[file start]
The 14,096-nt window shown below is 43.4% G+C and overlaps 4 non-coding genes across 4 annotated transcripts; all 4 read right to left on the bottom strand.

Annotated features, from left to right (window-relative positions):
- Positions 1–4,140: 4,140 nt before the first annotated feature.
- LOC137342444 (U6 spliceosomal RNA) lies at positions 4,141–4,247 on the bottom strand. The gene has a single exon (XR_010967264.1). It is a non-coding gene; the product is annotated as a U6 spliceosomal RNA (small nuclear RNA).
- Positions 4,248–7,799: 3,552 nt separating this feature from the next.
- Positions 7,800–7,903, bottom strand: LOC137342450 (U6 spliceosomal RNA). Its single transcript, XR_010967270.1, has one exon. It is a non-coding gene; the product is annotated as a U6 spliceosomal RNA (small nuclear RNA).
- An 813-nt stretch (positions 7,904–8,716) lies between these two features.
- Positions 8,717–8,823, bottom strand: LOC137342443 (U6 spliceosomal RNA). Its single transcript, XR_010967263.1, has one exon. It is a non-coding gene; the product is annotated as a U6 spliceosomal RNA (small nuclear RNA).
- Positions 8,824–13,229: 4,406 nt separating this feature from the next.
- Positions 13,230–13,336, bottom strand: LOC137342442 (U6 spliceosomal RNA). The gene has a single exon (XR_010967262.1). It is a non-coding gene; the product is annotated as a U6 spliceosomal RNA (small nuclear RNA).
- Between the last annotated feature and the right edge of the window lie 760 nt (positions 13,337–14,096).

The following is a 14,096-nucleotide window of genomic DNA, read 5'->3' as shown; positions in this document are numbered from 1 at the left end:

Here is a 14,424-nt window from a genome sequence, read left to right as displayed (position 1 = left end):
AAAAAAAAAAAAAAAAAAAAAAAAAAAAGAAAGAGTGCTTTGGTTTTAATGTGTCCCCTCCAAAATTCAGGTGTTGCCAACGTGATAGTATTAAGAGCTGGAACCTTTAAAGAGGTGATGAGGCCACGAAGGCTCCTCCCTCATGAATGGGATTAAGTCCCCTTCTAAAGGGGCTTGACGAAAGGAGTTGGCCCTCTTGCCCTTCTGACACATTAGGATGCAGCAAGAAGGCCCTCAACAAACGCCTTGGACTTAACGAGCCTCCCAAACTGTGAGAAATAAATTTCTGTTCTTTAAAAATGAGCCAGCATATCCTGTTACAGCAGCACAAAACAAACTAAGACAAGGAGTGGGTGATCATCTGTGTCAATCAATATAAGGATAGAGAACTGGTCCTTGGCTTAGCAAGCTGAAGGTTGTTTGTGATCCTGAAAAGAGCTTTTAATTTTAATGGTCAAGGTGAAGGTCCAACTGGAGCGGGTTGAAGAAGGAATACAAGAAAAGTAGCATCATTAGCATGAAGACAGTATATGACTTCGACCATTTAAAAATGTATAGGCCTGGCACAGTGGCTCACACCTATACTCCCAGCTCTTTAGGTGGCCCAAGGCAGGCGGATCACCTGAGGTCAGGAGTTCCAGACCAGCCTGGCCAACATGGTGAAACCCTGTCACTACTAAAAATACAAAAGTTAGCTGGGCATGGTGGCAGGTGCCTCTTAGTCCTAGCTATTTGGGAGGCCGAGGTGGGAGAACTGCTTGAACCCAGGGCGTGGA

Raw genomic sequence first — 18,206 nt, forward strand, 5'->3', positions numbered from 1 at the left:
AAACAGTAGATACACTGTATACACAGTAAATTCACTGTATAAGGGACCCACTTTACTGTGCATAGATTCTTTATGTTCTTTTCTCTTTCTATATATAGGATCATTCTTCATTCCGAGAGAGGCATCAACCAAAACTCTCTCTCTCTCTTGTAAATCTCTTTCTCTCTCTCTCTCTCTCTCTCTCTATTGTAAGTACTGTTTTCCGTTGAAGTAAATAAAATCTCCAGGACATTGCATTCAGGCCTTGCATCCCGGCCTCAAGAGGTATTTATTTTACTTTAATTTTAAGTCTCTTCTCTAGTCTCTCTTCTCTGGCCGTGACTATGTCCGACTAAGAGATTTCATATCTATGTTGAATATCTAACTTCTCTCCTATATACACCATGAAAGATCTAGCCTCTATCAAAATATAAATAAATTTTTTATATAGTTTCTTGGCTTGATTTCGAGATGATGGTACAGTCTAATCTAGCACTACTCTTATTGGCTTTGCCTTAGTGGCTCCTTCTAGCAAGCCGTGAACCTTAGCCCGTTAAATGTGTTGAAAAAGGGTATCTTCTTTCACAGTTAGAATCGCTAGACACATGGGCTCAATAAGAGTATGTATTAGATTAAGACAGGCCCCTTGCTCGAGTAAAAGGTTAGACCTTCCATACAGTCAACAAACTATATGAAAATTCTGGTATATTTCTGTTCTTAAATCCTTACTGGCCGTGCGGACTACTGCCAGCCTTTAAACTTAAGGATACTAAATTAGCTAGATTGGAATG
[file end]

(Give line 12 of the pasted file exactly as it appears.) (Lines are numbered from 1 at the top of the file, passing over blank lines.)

The following is a 14,096-nucleotide window of genomic DNA, read 5'->3' as shown; positions in this document are numbered from 1 at the left end: